Book review by CF
The Authoritarians, a free book published on the internet and written by a sociologist named Dr. Bob Altemeyer of the University of Manitoba, is a fascinating review of his 40 years of research into the authoritarian personality in America and Canada. While the book does focus on the results of years of sociological experimentation, the statistics and number-crunching is mostly confined to the footnotes section so that the findings can be discussed in language that is easy to understand for the general audience. I personally recommend reading the footnotes, however – the additional discussion helps provide context for a lot of surprising and shocking conclusions that the experimental evidence has produced, which might be tossed out as baseless allegation and opinion otherwise.
Most people, when they hear the word ‘authoritarian,’ likely immediately associate the concept with people such as dictators. It might seem strange that such a topic should appear on a website for women seeking help regarding spiritual abuse, but the connection lies with the power of authority. The two largest sources of authority in our world today are governmental and religious, and authoritarian leaders and followers can be found involved with either one (and as the research bears out, can overlap between the two without much difficulty). Therefore, it may be of use to the readers here to see if their spiritual and earthly lives have been influenced or even controlled by a person or group of people exhibiting authoritarian characteristics. Based upon the stories I’ve read here, I’d say it’s quite likely. Perhaps understanding the motivations and thought processes of authoritarian followers and leaders could help with the healing process.
This book focuses on right-wing authoritarianism (RWA) which should not be confused with right-wing politics, though the evidence provided by this work shows some degree of correlation. RWA personalities have an unusually high respect and trust for established authority, either governmental or religious, while left-wing authoritarianism (LWA) does the same for leaders seeking to tear down the current order. Dr. Altemeyer’s work has found tiny scraps of LWA in North America but the great preponderance of authoritarian behavior observed has been of the RWA variety, hence his frequent use of the RWA term throughout the book.
It’s important to understand that the conclusions reached in this book are based on scientific experimental evidence, mainly through sociological surveys and personality tests. I think he explains this point very well in the book’s introduction, so I’d like to simply quote a portion of his Introduction chapter, page 4, (bolded emphasis mine):
“The second reason I can offer for reading what follows is that it is not chock full of opinions, but experimental evidence. Liberals have stereotypes about conservatives, and conservatives have stereotypes about liberals. Moderates have stereotypes about both. Anyone who has watched, or been a liberal arguing with a conservative (or vice versa) knows that personal opinion and rhetoric can be had a penny a pound. But arguing never seems to get anywhere. Whereas if you set up a fair and square experiment in which people can act nobly, fairly, and with integrity, and you find that most of one group does, and most of another group does not, that’s a fact, not an opinion. And if you keep finding the same thing experiment after experiment, and other people do too, then that’s a body of facts that demands attention. Some people, we have seen to our dismay, don’t care a hoot what scientific investigation reveals; but most people do. If the data were fairly gathered and we let them do the talking, we should be on a higher plane than the current, “Sez you!”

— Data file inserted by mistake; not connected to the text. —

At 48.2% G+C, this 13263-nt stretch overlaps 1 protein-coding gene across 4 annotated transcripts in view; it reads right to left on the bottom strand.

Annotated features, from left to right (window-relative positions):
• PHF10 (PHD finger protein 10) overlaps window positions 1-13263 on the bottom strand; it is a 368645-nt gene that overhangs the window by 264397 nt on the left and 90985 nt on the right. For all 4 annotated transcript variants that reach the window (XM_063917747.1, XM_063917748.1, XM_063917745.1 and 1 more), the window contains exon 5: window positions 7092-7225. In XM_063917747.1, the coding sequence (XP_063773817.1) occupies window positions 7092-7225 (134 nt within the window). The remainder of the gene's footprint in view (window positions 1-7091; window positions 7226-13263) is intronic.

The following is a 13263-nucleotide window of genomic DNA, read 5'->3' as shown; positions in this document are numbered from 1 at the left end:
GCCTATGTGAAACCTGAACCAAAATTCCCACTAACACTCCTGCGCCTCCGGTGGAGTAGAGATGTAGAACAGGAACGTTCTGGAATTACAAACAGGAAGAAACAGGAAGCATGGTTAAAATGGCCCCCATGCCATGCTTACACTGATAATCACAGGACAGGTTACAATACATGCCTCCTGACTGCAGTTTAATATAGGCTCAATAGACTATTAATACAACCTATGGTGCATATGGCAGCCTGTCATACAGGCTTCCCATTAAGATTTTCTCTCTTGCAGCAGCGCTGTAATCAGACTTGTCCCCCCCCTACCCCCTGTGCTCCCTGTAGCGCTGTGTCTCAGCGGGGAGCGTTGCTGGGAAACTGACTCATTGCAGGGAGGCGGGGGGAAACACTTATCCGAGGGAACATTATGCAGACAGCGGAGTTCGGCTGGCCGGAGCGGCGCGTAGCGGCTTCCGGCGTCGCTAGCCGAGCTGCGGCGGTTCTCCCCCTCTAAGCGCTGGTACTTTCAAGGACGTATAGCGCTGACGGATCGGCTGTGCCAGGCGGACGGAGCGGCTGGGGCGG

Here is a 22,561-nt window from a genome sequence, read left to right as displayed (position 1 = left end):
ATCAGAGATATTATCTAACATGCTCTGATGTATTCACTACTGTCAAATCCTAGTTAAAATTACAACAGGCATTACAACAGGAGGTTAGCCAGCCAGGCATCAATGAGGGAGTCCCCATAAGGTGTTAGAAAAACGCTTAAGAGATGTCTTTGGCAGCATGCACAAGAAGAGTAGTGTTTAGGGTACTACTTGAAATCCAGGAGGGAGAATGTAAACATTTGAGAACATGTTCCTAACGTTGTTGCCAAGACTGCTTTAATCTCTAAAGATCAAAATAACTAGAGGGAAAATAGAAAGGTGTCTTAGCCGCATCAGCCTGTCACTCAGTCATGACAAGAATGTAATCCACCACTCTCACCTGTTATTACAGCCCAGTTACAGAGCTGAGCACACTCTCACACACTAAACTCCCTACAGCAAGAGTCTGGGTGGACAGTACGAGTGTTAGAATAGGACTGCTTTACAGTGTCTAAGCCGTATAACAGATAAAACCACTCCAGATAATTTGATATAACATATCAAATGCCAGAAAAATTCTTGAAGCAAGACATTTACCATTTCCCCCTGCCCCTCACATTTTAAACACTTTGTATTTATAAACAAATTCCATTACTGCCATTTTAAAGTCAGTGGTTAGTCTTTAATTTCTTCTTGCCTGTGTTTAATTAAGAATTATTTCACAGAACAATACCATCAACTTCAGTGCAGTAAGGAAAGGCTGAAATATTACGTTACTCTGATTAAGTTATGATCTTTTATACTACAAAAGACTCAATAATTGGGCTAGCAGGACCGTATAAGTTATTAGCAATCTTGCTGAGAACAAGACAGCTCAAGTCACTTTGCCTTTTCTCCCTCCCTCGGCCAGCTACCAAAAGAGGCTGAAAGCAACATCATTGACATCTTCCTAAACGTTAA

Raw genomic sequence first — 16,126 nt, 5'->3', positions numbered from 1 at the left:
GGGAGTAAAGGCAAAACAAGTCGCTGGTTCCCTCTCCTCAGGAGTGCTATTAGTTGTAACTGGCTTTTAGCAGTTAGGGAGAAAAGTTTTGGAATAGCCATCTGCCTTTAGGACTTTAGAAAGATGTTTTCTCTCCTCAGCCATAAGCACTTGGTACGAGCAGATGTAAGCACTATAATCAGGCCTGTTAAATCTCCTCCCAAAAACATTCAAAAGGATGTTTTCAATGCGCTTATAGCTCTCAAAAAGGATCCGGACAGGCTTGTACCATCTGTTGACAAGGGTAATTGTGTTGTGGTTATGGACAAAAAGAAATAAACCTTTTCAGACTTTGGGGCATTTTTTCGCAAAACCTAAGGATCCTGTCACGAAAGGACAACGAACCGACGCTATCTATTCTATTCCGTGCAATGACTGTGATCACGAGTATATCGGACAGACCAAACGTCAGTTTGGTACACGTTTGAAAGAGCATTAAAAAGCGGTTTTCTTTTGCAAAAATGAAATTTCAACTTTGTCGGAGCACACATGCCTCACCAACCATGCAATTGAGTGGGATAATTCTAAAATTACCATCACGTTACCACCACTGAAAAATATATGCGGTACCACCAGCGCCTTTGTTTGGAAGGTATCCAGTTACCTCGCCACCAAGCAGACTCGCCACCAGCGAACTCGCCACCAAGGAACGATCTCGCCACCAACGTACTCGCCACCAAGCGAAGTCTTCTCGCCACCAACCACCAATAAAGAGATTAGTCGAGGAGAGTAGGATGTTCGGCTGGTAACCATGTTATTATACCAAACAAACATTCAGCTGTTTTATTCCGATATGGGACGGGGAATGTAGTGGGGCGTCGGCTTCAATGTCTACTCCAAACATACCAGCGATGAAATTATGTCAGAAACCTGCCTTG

Chapter 1 discusses the three qualities exhibited by an authoritarian follower (a high degree of submission towards perceived authorities, a high degree of aggression in carrying out authorities’ wishes, and a high degree of conventionalism). I will post one more excerpt from the book (page 33) that discusses the conventionalism factor in a bit more detail, seeing as how it probably ought to sound familiar for the NLQ readers:
“By conventionalism, the third defining element of the rightwing authoritarian, I don’t just mean do you put your socks on before your shoes, and I don’t just mean following the norms and customs that you like. I mean believing that everybody should have to follow the norms and customs that your authorities have decreed. Authoritarians get a lot of their ideas about how people ought to act from their religion, and as we’ll see in chapter 4 they tend to belong to fundamentalist religions that make it crystal clear what they consider correct and what they consider wrong. For example these churches strongly advocate a traditional family structure of father-as-head, mother as subservient to her husband and caretaker of the husband’s begotten, and kids as subservient, period.”
As the excerpt mentioned, Chapter 4 discusses the link between fundamentalism and authoritarianism and will probably be of most use to the readers here. The preceding three chapters provide the context for Chapter 4, though, so I don’t suggest skipping directly to it. Chapter 5 is about authoritarian leaders, which includes religious leaders, so there is likely to be some value there as well. Chapters 6 and 7 focus more on politics, and so are probably more ancillary, though the link between politics and the Religious Right is quite strong so it could provide useful insight as well.